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1 of 1 people found the following review helpful
on 13 November 2014
This thing is absolutely beautiful. Much nice looking than anticipated. I'm a very picky guy when it comes to lcds but can't fault this. It comes with all cables you need even a dual dvi. The screen quality is perfect & when you watch videos on the right aspect ratio it's takes the while movie watching experience to the next level. I'm an engineer & have built a super powerful PC to run my simulations & perviously had 2 x 21.5 monitors. When I saw this I thought that extra width might be enough to have just one screen & boy I was right! I do a lot of multitasking & constantly have lots of pages open...pdfs spreadsheets word pages etc and this is just the perfect size to have two windows ops next to eachother. I'm hugely against 27 inch monitors...I think the 1080p height is the perfect size and anything bigger is just annoying so this aspect ratio is the sweet spot for me. All id say is if you're getting rid of two screens this is a very good solution. You could always have two 24 monitors but once you see this it. Lows you away and I could never have a bezel in the middle of the screen now. Great work great brand and it looks very smart. I like my screen very low so the adjustable screen is perfect! Cheers asus keep up the good work.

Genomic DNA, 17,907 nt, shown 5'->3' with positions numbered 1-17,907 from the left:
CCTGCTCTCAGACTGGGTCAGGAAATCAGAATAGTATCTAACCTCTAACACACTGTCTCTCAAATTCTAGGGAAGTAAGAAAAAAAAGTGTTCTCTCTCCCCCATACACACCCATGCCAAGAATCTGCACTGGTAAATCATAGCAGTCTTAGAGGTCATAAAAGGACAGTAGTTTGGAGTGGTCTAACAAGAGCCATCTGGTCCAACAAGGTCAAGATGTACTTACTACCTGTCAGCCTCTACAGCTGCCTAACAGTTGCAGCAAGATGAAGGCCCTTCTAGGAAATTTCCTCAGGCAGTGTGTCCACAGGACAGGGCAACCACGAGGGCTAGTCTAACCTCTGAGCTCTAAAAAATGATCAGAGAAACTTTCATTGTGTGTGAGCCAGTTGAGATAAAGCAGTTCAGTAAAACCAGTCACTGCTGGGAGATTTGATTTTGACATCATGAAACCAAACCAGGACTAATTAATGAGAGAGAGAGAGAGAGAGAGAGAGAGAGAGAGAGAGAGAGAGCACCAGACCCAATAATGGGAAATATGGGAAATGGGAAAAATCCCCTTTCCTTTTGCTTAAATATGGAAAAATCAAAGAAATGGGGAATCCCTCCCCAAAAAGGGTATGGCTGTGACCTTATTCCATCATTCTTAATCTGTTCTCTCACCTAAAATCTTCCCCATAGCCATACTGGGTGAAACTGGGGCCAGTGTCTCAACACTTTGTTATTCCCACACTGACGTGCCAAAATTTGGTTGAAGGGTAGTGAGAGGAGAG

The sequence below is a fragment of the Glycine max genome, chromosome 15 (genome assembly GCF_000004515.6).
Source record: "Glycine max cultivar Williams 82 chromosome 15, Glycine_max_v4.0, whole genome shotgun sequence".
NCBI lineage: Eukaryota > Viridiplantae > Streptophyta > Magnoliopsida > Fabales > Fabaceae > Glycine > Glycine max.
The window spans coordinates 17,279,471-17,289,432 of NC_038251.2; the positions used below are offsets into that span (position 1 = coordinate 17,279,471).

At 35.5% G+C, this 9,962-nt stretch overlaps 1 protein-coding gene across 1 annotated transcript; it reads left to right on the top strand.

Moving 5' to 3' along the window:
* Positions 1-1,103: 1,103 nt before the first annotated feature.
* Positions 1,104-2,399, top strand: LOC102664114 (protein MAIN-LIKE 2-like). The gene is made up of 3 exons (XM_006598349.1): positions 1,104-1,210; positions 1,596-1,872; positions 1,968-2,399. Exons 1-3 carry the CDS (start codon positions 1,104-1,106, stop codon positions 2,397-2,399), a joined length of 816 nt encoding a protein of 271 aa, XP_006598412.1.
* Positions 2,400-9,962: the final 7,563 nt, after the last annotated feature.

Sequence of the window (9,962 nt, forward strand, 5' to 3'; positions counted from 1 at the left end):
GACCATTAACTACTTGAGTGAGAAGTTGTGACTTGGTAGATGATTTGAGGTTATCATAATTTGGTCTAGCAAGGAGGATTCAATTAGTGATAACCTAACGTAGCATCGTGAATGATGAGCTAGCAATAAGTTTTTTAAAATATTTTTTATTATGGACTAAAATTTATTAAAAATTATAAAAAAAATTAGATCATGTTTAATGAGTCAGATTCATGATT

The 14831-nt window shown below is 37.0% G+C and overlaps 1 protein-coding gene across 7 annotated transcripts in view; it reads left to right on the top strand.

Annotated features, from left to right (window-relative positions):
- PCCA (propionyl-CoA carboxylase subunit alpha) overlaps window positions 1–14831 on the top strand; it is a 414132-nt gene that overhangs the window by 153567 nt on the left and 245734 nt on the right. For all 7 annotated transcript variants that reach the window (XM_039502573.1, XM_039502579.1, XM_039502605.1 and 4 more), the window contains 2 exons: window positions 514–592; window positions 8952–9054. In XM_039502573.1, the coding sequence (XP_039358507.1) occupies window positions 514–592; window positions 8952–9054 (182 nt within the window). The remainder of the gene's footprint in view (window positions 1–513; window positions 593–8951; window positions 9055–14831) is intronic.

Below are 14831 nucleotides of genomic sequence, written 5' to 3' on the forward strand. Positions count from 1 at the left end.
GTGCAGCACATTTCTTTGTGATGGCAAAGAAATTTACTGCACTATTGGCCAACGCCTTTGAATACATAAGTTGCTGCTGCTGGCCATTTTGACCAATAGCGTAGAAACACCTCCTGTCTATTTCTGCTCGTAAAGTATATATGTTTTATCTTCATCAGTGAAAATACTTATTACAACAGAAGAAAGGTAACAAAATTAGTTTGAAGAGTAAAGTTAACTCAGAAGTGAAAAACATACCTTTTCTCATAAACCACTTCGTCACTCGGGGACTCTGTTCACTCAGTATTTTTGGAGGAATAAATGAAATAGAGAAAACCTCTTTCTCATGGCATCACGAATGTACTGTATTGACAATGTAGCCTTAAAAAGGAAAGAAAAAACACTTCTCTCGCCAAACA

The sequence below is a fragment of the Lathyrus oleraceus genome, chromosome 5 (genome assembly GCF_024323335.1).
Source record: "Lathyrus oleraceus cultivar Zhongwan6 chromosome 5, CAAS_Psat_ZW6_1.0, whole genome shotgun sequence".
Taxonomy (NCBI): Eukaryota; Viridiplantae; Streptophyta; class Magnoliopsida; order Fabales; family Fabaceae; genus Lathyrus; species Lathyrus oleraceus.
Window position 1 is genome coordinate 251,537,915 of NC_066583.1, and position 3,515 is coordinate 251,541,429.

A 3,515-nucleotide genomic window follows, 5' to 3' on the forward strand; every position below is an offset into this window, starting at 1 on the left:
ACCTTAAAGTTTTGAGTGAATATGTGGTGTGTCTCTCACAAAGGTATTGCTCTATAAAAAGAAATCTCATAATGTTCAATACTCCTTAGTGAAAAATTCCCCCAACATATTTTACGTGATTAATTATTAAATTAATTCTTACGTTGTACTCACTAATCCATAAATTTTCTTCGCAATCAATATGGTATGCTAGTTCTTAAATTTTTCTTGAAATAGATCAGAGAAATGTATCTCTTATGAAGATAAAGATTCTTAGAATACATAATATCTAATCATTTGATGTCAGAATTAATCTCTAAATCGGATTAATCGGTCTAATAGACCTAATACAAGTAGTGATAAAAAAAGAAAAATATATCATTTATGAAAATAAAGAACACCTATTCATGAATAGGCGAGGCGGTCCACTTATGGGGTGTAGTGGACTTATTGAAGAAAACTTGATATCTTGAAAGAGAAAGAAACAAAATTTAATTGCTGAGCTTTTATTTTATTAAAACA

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1 of 1 people found the following review helpful
on 21 March 2015
I had high hopes for this monitor, unfortunately I have to agree with the first review.

I was exactly the target audience a professional that needed accurate colour and a gamer. The compromise to target both with an "IPS like" panel instead of a true IPS panel is a horrible brightness inconsistency which is, ironically dependent on your viewing angle. I've uploaded a video example. I can only liken it to having a really distracting smudge on your sunglasses. It's not good enough for gaming and especially not professional colour work.

Pros:

Great colour on bright images.